How Much is a Coin Worth?
Learn How to Determine a Coin's Worth
By Alan Herbert
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The most common question asked by beginning coin collectors is one that can’t be answered: “How much is this coin worth?” “Is my coin worth anything?”
No one can answer such questions. Why not?
This is one question that no one can accurately answer for you. It’s necessary to see the coin to determine its exact value. Certainly gold coins and silver coins have intrinsic value, they have worth at least equal to the weight of gold or silver within them. Still, for most coins, one important bit of advice is this: Let’s assume that you acquire five or six State quarters, or maybe a couple of one dollar coins. Your first question is going to be: “What are these coins worth?” Think about it. If they were really valuable, or really rare coins, they probably wouldn’t have wound up in your pocket, so follow this next rule: “Assume only face value for what a coin is worth until you’ve found out otherwise.” Wishful thinking is not going to increase the value of any coin. It’s tempting, but fruitless.
To answer the question, you need to forget for the moment that coins are made primarily for commerce, used to pay for goods and services. There is a difference between face value and collector value when talking about the worth of a coin. The most important difference is that collector value is not fixed. The simplest explanation is that just like a house or a car, you need to see it in order to determine what the coin is worth, this is especially true for determining how much a gold or silver coin worth.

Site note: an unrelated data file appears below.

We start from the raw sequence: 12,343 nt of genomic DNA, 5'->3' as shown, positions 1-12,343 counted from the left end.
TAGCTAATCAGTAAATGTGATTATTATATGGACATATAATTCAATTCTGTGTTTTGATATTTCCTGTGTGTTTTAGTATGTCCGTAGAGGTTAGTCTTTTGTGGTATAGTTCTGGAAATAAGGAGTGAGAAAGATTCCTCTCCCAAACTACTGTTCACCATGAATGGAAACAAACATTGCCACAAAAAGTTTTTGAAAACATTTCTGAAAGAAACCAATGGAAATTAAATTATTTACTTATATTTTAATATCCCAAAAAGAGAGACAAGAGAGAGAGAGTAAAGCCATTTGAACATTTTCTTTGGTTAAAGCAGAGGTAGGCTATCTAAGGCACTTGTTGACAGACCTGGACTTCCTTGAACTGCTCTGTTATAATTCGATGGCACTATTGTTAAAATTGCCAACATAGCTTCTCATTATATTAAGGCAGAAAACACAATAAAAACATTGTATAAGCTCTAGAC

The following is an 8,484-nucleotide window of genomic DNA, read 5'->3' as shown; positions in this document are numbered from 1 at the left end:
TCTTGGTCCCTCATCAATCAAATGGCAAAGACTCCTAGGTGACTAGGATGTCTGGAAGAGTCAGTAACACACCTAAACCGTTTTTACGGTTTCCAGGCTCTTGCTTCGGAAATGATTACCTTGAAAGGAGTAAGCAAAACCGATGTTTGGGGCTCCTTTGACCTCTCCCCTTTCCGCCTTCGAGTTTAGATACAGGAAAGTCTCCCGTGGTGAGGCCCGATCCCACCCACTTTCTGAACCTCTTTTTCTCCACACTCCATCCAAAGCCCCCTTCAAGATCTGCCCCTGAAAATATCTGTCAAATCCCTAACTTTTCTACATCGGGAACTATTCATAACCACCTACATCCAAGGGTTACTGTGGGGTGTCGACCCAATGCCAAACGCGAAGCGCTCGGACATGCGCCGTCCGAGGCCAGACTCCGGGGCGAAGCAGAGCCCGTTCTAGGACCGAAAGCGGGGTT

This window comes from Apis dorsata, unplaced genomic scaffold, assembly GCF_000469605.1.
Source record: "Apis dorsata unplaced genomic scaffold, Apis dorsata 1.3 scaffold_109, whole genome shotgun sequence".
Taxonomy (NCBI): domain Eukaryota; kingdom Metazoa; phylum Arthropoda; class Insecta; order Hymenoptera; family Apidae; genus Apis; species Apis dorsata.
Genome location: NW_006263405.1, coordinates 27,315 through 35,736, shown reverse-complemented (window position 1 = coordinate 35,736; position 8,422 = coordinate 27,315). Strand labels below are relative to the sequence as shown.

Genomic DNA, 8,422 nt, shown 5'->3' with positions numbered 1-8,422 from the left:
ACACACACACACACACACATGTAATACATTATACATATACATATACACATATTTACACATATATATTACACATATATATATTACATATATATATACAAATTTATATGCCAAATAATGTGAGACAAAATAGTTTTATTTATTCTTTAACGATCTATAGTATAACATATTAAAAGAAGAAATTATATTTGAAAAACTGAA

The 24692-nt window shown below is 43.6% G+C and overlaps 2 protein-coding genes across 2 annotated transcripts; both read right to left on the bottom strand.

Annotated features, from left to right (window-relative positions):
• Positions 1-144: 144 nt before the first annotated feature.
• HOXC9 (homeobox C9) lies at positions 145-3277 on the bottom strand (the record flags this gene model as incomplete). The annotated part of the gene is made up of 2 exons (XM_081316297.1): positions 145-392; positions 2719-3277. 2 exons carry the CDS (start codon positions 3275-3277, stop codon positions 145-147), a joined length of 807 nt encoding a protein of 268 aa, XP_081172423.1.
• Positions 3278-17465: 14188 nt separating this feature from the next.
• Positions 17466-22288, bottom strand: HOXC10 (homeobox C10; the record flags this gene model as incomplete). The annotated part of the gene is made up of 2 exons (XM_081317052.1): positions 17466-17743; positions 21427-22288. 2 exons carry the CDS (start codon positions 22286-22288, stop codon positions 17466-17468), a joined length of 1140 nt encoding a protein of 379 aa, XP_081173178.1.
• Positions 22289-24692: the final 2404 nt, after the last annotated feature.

Wear is a key factor. The more wear, the less the collector value. It’s important enough to merit a 70-point scale of wear. Assigning a number is defined as grading, a term you will hear frequently, and one that is of great importance in determining what a coin is worth. Also important are the number minted, and in some cases the estimated survivors. Sometimes, it even depends on the rarity of a specific grade.
A common request is to provide a price range. That’s also a problem, because for most people a range is meaningless and perhaps unexpectedly creates a serious problem. As an example, a 1903 Barber dime is worth, according to catalogs, $4 in the lowest grade and $1,100 in the highest grade. If I quote that range, which can be found in many coin price guides, to a collector, he will automatically assume that his battered old coin is worth $1,100. That’s human nature.
If a dealer offers anything less, the customer stomps out, convinced the dealer is ripping him off. The coin business is the only one I’m aware of where the majority of customers expect full retail for their coins. A price guide can give you an idea of what a gold coin is worth, but this is just an approximation, the dealer has to have a profit margin to stay in business.
The solution is to learn how to grade your coins yourself, a topic covered in the “Grading Your Coins” chapter of Warman's U.S. Coin Collecting.
Know More About the Coin You are Buying Than the Seller
That applies to grading as much, or even more, than other factors. As you gain experience, the figures in a price guide will have more meaning for you. A vital point here is that there are two kinds of catalogs, with a lot of confusion about them. A price guide is a reference catalog, not an offer to buy or sell. These prices are average retail prices, and they are not set in stone. The coin dealers use the prices as a starting point to which they apply their personal formula, so you may never see a dealer’s price that exactly matches what the price guide determines a coin's worth is.